A bright fireball streaked across the night sky over Vermont, U.S., at around 22:36 UTC on Sunday, March 7, 2021. According to NASA, the meteor traveled at a speed of around 66 000 km/h (42 000 mph), producing a loud boom as it "fragmented so violently" and shock waves that shook buildings. The American Meteor Society (AMS) received 216 reports from witnesses as far north as Quebec, Canada, and as far south as New York.
The fireball first appeared over Mount Mansfield State Forest, moving at 53 km/h (33 mph) before burning up above Beach Hill in Orleans County.
In a statement by NASA Meteor Watch, the agency noted that the fireball traveled at around 66 000 km/h (42 000 mph). As the object penetrated deeper into the atmosphere, it fragmented violently, producing a pressure wave that shook buildings and produced a loud boom heard by those near the trajectory.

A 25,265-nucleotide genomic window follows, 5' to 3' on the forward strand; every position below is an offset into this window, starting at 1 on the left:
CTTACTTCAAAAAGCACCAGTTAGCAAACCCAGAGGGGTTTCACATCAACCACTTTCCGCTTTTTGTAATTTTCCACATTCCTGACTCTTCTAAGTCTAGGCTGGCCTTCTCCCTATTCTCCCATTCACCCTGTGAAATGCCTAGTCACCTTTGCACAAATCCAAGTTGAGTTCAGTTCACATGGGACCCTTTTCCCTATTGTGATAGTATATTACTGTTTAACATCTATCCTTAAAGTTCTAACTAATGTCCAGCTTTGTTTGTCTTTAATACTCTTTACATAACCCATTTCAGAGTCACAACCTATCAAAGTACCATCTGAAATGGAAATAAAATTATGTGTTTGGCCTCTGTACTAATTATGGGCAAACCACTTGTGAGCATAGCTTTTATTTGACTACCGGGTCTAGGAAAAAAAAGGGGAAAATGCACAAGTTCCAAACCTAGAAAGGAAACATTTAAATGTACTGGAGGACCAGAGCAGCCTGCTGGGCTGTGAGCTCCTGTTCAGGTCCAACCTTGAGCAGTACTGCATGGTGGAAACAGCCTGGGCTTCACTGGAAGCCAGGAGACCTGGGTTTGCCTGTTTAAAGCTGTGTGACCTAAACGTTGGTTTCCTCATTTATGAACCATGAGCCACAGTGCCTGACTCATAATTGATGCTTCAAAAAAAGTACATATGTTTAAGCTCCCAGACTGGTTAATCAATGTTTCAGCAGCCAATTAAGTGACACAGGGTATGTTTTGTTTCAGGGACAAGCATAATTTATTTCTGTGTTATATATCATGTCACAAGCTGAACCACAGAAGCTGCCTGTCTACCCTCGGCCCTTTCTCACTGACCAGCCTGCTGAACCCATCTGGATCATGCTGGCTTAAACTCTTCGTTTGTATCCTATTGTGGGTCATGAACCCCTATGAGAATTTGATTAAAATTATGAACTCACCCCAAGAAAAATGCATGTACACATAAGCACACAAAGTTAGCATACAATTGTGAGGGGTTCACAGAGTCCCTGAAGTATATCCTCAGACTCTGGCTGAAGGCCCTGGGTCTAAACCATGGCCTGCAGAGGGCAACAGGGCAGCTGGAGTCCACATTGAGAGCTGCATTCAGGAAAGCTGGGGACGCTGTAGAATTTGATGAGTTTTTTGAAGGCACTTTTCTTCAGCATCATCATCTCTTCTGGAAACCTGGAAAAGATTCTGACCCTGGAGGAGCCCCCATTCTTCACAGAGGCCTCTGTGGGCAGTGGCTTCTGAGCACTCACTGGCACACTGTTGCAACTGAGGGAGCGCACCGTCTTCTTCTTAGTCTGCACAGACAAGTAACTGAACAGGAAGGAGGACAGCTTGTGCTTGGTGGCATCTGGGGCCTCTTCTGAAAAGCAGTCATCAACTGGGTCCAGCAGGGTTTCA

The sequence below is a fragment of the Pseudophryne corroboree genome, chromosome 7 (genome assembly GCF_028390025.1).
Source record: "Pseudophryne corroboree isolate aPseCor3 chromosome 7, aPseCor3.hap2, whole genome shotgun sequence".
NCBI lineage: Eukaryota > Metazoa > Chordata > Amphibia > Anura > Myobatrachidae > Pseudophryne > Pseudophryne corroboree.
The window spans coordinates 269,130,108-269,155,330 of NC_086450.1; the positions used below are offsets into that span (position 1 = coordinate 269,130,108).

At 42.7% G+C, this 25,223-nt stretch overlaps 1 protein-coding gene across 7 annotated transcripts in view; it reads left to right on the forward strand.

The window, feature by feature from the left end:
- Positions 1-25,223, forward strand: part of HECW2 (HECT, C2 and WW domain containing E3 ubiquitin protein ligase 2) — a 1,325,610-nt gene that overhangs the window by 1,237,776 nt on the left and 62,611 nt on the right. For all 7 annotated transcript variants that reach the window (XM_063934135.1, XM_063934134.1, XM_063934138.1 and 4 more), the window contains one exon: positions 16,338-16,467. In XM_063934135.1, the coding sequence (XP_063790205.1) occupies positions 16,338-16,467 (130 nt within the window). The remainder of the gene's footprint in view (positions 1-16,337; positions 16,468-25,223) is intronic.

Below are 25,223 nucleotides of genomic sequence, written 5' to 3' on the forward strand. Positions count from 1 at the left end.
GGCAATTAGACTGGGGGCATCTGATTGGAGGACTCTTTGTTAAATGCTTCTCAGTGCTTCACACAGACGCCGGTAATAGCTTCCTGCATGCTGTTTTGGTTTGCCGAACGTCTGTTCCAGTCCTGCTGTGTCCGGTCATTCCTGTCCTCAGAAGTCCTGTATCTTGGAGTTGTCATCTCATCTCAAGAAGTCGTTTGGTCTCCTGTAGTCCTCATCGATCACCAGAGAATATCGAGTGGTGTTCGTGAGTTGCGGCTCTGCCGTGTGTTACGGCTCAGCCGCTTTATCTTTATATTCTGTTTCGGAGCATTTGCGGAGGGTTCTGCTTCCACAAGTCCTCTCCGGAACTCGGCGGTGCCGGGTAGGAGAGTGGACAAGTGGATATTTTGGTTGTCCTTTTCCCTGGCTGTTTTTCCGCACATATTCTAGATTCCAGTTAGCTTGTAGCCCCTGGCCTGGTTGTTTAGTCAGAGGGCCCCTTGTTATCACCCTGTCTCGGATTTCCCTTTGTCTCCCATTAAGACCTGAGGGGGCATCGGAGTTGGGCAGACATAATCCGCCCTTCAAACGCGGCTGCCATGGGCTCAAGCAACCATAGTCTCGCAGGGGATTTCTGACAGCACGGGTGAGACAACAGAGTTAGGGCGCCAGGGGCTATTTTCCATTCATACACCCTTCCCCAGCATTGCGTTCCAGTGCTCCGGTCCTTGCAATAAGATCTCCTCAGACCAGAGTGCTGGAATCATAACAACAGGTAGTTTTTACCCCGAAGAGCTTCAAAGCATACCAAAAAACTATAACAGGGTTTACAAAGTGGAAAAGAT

"Such a pressure wave can also couple into the ground, causing minor 'tremors' that can be picked up by seismic instruments in the area; the wave itself can be detected by infrasound (low-frequency sound that can travel great distances) stations," NASA wrote.
You called us from all over the state Sunday evening, reporting a loud boom and a body-rattling vibration. Well, we found out you were hearing and feeling a meteor hit the atmosphere! pic.twitter.com/xlQtvwjYuF— Christina Guessferd (@WCAX_Christina) March 8, 2021
"In the case of last night, we were obtained infrasound measurements from 3 nearby stations-- the amplitudes and durations of the signals put the energy of the fireball fragmentation at 200 kg (440 lbs) of TNT," it added.
"We can combine this energy with the speed to get a mass and size of the object-- 4.5 kg (10 lbs) and 15 cm (6 inches) in diameter."
The AMS received 216 reports from witnesses as far north as Quebec in Canada and as far south as New York. Based on the trajectory, the fireball traveled southwest to northeast over Vermont.
Fireball heatmap. Image credit: AMS
Featured image credit: summon infosec/YouTube
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